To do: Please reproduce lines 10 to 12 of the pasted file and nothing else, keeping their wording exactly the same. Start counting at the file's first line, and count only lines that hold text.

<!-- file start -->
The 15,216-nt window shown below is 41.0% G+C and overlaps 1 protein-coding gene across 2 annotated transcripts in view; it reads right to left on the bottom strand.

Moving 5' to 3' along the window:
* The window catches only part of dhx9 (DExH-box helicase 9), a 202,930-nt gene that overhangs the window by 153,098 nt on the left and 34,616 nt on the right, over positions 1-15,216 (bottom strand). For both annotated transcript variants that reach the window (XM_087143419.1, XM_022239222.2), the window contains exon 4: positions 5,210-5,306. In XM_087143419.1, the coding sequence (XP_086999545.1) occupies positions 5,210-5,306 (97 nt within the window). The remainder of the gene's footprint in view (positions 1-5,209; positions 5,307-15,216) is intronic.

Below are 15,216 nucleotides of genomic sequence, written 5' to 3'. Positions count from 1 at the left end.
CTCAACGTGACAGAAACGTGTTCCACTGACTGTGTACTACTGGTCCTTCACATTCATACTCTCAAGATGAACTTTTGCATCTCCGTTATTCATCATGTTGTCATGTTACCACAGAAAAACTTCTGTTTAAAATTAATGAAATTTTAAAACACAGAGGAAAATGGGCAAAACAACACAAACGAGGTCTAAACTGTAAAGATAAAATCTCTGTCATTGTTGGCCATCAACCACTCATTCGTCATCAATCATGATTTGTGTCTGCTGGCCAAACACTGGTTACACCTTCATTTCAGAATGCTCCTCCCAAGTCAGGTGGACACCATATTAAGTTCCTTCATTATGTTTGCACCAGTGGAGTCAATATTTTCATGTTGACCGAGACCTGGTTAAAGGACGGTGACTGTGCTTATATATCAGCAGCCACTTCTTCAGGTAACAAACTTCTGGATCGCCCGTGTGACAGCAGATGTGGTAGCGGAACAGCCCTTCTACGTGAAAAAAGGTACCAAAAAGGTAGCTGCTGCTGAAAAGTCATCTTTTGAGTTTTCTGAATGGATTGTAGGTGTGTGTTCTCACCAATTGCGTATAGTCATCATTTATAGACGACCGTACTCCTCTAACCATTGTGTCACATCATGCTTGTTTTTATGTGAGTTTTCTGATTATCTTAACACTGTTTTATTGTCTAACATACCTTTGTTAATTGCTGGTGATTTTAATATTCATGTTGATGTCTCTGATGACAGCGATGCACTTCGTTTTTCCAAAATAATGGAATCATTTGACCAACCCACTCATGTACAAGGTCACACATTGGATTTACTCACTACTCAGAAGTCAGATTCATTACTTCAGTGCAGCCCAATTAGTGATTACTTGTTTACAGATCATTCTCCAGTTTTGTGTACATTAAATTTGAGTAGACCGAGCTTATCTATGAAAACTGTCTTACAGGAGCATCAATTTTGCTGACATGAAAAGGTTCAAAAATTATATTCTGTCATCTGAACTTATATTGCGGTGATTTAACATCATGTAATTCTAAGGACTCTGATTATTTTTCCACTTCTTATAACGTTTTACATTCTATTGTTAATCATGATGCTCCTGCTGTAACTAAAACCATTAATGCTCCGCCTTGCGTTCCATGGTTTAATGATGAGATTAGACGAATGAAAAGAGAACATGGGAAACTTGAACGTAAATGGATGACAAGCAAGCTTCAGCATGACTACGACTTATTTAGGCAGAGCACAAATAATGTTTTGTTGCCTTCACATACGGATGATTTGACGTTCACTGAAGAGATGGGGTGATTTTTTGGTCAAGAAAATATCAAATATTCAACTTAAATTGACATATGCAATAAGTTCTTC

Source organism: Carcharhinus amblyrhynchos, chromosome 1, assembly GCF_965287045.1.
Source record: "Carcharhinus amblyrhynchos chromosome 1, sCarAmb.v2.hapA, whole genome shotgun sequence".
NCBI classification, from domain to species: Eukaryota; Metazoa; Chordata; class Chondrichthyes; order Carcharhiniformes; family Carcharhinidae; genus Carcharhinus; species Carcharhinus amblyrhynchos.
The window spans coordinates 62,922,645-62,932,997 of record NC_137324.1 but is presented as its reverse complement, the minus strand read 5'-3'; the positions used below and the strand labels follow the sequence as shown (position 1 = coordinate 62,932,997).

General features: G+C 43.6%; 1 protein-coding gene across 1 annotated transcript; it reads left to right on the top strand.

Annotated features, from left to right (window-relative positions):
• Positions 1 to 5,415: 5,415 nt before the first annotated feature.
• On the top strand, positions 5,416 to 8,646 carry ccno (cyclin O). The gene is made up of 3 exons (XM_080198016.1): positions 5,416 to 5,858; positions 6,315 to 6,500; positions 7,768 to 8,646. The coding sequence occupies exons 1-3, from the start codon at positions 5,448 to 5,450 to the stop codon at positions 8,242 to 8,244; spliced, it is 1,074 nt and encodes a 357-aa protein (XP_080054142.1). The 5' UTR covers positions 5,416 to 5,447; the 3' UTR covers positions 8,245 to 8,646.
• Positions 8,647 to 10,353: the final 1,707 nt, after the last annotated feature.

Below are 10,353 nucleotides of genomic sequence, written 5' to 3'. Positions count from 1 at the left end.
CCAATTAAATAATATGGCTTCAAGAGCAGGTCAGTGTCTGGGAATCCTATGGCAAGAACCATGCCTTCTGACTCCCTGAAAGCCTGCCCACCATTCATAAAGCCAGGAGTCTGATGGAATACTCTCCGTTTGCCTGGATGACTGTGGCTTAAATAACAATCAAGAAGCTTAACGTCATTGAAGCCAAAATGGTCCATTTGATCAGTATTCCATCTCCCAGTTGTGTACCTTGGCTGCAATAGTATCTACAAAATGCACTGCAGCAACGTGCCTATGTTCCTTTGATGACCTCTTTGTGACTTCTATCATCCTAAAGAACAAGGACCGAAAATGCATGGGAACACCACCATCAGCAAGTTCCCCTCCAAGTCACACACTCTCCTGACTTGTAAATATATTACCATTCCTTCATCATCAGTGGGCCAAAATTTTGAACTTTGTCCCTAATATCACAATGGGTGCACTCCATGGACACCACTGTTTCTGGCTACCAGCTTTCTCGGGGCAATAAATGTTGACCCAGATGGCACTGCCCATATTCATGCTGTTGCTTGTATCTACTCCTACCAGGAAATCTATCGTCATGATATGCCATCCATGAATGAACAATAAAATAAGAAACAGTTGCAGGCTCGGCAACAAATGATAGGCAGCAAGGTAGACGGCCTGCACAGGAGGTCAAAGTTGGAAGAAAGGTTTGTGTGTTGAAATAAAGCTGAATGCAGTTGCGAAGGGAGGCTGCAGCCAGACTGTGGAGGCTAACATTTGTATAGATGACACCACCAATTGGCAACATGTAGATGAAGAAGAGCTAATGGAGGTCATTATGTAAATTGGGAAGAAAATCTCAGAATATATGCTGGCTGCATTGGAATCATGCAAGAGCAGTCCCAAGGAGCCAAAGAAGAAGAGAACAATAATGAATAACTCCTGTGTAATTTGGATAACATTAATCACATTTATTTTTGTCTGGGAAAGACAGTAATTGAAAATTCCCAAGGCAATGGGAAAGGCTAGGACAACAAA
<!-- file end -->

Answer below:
General features: G+C 43.6%; 1 protein-coding gene across 1 annotated transcript; it reads left to right on the top strand.

Annotated features, from left to right (window-relative positions):
• Positions 1 to 5,415: 5,415 nt before the first annotated feature.